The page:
The Pestalozzi-Gymnasium in Herne in northern Germany had purchased 20 burkinis for swimming lessons for some of its Muslim students, which triggered debates on integration in Germany several days ago.
The director of the school, Volker Gößling, justified the decision in an interview with German newspaper Westdeutsche Allgemeine Zeitung, saying, “No one will have an excuse to miss classes" thanks to it, and claiming that Muslim girls could also attend lessons now. Already 15 students have used this opportunity.
"I think that this decision is very absurd," Birgit Ebel, a schoolteacher from the northern German state of North Rhine-Westphalia (NRW) and Islam researcher from Herford, told Sputnik.
"This looks like a goal conflict as, on the one hand, you want all children to learn to swim and all children – including Muslim girls – participate in swimming lessons. On the other hand, it opens a door for political Islam, which insists on such clothing rules in accordance with conservative, ultra-reactionary and political Islam norms for girls, and we talk about children here. This is taking a wrong direction. In my opinion, this doesn’t promote integration, but it contributes to creating parallel societies," the local educator said in an interview.
Integration Officials, State Politicians Slam Move as "Wrong Signal”
"Burkini purchase is not one of the basic tasks for a school," State Minister of Education of North Rhine-Westphalia Yvonne Gebauer, representing the Free Democratic Party (FDP), said. State Secretary for Integration Serap Güler from the Christian Democratic Union (CDU) echoed this position saying, "We should not promote burkinis for girls here in Germany. I think this is an absolutely wrong signal and completely wrongly understood tolerance. This is fatal, especially taking emancipation into account."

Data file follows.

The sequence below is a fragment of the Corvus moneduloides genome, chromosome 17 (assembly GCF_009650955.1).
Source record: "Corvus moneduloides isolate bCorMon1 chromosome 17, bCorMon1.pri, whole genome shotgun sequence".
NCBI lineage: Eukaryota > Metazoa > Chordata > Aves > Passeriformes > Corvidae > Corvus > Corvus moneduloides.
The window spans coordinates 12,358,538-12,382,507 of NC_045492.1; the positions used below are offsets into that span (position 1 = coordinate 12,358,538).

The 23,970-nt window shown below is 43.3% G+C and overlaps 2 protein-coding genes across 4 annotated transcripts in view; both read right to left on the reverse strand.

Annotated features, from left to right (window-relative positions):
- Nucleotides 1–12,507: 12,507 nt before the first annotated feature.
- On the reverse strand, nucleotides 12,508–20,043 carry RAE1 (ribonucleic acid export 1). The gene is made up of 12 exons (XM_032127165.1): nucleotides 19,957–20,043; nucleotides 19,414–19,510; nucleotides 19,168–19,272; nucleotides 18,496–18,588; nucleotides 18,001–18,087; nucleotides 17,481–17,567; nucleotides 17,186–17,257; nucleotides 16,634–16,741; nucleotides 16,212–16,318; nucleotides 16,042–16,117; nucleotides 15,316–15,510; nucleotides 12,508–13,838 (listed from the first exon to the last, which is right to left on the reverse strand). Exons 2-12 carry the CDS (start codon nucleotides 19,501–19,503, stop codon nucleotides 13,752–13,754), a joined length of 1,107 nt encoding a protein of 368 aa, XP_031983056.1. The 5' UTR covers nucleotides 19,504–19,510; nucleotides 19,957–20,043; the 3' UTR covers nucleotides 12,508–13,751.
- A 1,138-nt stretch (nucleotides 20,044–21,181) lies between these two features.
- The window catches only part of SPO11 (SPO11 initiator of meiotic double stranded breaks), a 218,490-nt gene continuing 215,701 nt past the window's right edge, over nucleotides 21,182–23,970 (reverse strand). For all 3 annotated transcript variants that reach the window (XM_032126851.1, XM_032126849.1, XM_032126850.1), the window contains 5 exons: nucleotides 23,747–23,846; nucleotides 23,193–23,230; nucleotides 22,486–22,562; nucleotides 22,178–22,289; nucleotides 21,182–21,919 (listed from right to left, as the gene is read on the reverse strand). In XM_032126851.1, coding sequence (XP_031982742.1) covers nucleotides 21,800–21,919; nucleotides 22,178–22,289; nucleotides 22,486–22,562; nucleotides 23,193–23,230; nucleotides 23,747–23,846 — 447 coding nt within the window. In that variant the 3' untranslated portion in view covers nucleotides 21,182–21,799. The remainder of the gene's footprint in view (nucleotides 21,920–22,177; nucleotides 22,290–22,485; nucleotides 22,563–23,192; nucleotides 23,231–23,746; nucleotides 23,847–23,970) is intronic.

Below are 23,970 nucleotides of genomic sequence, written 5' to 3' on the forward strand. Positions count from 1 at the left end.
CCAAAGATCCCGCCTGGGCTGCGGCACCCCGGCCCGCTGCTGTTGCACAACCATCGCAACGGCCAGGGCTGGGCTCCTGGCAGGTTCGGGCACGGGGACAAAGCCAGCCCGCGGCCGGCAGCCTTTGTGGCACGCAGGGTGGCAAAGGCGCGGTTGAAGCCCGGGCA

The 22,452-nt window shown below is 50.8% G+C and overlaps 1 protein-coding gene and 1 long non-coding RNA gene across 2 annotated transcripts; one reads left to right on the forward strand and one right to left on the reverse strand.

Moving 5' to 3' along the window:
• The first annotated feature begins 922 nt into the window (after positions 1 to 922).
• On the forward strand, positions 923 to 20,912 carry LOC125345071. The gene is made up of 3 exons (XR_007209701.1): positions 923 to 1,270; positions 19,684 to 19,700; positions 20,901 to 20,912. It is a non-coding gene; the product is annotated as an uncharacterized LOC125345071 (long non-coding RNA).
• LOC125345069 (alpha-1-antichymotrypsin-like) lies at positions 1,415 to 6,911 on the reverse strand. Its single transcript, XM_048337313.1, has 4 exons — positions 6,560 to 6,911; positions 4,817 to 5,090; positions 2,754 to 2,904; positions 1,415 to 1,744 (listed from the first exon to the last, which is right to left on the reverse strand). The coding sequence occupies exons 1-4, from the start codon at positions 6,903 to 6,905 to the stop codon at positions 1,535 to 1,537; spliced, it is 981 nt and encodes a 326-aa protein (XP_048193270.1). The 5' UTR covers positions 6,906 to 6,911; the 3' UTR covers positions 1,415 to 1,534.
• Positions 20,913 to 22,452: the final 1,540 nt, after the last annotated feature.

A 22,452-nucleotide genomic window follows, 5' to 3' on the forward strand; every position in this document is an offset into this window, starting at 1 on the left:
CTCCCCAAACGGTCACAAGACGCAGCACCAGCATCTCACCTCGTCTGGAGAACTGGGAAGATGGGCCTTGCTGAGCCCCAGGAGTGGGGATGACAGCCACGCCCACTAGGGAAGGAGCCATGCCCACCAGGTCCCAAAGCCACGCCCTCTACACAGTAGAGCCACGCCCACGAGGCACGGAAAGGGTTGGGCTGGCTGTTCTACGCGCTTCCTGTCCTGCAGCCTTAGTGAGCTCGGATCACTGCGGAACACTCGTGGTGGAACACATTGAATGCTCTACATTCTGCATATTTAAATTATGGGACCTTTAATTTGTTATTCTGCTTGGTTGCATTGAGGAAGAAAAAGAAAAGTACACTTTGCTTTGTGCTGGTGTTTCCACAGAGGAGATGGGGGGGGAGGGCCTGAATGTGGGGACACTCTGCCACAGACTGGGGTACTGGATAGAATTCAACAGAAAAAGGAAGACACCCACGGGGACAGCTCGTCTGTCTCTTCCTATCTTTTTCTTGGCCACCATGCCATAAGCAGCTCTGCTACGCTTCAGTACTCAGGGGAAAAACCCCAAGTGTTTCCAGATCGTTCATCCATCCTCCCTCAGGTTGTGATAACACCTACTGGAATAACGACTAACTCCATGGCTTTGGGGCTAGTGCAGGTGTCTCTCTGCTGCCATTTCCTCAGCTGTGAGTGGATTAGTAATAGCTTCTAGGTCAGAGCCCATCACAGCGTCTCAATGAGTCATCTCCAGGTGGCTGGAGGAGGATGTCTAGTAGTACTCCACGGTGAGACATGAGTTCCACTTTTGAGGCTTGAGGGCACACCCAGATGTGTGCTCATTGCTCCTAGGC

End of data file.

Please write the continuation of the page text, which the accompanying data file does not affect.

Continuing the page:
Ebel stated that Muslims living in Germany "simply have to learn to accept our rules of equal treatment of all sexes."
"This school should towards this direction instead of giving in to an obligation for women to fully cover the body," she told Sputnik, supporting the reaction of the state authorities, which she describes as "right and reasonable.”
“I would have wished for clearer words from the new [State] Minister of Education. Regarding the question of the lawful prohibition of a headscarf for girls under the age of 14, a clearer attitude should be demonstrated," Ebel insisted.
Teachers’ Union Describes Purchase “Success for Integration"
At the same time, the regional branch of the Union for Education and Science (GEW) in North Rhine-Westphalia supported the decision of the school, describing it a "success for integration," according to local outlet Neue Westfaelische.
"The solution is pragmatic, and it prevents arguments between school staff, students and parents, which can negatively influence the school climate," said the deputy chairman of the X, Maike Finnern.
Ebel criticized such an approach in the interview with Sputnik.
"We do not live in Saudi Arabia, where the sexes are totally separated with a kind of apartheid system. I think, this is wrong," the educator stated, pointing out that many claims by some organizations should be taken skeptically.
According to her, the liberal German society is constantly "yielding to demands of ultra-conservative Islam."